It’s a place of unparalleled beauty and mystery—the perfect marriage of Austrian precision and Italian dolce vita…
If you’re planning a trip to Venice this year, you absolutely won’t want to miss an excursion to the Dolomites to round out your vacation. It’s a place of unparalleled beauty and mystery—the perfect marriage of Austrian precision and Italian dolce vita.
Take a look at the experiences that await you on a day trip to the Dolomites from Venice.
1. See the rocky pinnacles that inspired Leonardo’s background for the Mona Lisa.
© Robert J Heath
Most people think of La Joconde’s enigmatic smile when they think of Leonardo’s most famous masterpiece, but the backdrop for the painting has an equally fascinating history. Researchers now believe that Leonardo, who was well known for his travels, lifted the painting’s backdrop from Venice or the Friuli region, where the peaks of the Dolomites stand sentinel in the distance.
Imagine capturing the perfect angle to recreate perhaps the most widely recognized scenery in Renaissance art—that’s a photo you’ll definitely want to frame.
2. Hike the Tre Cime di Lavaredo Loop.
The three spiky fingers of the Tre Cime di Lavaredo are one of the most iconic images of the
Dolomites—and a wonderful hike during the spring and summer months. Bathed in wildflowers, it’s an unforgettable six-mile hike that anyone with sturdy walking shoes can manage.
The Tre Cime di Lavaredo is one of the secrets of this lovely area, but if you’re not up for quite so much exertion, there are many shorter but equally spectacular hikes to enjoy.
3. Experience enrosadira, perhaps the most magnificent sunset you’ll ever see.
The unusual composition of the Dolomites, heavy in calcium carbonate and magnesium carbonate, are the scientific explanation for the marvelous violet colors of the peaks at sunset and sundown—but the locals prefer to just think of it as magic.
Enrosadira, the charming and romantic Ladin term for this twice-a-day spectacle, perfectly describes the way the Dolomites turn from yellow to red, then finally to pink and deep purple. Trust us, there’s nothing quite like it.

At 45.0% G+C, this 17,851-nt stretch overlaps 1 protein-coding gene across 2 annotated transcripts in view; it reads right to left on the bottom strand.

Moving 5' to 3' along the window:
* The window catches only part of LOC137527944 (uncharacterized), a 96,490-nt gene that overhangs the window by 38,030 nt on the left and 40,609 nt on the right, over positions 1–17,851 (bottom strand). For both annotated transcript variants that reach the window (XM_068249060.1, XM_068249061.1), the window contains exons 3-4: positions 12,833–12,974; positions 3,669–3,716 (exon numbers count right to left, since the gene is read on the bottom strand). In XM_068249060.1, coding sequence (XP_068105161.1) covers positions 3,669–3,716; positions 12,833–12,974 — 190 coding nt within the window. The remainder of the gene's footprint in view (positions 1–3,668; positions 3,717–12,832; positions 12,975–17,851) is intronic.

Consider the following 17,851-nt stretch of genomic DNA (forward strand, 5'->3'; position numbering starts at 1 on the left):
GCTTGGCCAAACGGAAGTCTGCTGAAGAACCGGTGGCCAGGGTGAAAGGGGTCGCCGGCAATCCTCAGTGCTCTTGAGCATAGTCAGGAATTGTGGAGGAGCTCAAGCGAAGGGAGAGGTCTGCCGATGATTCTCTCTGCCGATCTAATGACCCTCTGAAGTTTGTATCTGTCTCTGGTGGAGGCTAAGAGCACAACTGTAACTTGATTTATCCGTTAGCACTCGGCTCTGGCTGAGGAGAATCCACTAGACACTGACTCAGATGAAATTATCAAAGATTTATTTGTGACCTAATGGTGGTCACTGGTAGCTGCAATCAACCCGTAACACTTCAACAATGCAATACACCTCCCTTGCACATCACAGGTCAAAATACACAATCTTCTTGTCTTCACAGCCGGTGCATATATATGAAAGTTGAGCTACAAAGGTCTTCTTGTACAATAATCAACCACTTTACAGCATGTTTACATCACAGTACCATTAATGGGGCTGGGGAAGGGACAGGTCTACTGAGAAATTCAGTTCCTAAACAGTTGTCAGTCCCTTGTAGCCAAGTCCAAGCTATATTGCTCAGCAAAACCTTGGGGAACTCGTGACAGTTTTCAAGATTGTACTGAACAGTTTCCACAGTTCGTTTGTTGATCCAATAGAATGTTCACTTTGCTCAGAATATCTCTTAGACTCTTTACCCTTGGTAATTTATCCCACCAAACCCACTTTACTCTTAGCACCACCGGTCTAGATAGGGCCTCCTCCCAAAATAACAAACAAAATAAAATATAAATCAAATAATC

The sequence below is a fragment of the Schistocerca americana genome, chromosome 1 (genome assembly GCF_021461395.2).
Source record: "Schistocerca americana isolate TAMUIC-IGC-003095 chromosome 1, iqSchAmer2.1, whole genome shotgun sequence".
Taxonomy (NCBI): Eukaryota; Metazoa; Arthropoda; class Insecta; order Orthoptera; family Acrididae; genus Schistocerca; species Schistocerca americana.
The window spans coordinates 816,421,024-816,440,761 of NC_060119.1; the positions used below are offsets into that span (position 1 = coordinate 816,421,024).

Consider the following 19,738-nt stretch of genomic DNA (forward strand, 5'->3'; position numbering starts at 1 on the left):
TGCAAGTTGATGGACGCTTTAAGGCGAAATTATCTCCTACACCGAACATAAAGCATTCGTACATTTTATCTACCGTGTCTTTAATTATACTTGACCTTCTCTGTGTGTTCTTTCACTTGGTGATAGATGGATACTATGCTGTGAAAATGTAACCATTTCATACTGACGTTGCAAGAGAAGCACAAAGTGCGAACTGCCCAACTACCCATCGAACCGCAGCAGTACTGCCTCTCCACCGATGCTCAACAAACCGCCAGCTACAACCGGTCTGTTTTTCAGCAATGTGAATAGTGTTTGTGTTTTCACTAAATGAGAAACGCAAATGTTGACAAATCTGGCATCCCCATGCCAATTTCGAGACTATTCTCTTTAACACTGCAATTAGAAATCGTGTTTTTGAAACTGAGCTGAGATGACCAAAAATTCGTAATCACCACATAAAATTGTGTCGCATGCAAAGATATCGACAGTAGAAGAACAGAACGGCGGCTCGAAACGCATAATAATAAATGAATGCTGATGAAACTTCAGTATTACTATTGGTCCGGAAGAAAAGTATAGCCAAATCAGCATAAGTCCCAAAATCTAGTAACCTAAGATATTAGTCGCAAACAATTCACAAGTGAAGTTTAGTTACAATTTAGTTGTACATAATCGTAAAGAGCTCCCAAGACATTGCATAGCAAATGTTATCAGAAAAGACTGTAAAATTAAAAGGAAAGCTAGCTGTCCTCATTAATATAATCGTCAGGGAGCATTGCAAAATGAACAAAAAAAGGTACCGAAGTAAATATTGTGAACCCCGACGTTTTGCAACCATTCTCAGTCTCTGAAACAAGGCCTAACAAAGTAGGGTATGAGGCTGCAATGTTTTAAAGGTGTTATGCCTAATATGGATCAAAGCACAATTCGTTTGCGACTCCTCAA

4. Visit Otzi the Iceman, Italy’s archaeological sensation.
About 5,000 years ago, during the Copper Age, Otzi was trekking in the South Tyrol before he was brutally murdered. In a series of bizarre occurrences, his body was preserved in the ice before being discovered some 25 years ago in the Dolomites.
Scientists have learned some pretty amazing things about Otzi—his interesting tattoos, his unusual anatomical variants, even a bit about his diet of pollen and goats. Would it surprise you to know that Otzi has living relatives today?
You can visit him and learn more about the Copper Age at the South Tyrol Museum of Archaeology in Bolzano.
5. Wander through Pieve di Cadore, where Titian, the Renaissance master, was born.
When you’re building your Venice itinerary, you’ll definitely want to leave time to get to know the Renaissance masters. If you’re a fan of Titian red—and get passionate about his magnificent Venus of Urbino—you’ll definitely want to visit Pieve di Cadore and the Piazza Tiziano, which celebrates the master’s hometown.
Pieve (which means “church”) today is organized around Titian Square and some of his works still remain for visitors to enjoy. Unfortunately, the original pieve was demolished in the early 18th century, along with his incredible frescoes. Leave time to enjoy a coffee at Gran Caffè Tiziano, a local institution, after you’ve hiked the lovely mountain trails nearby.
6. Don’t miss magical Lake Misurina, the largest natural lake in the Cadore.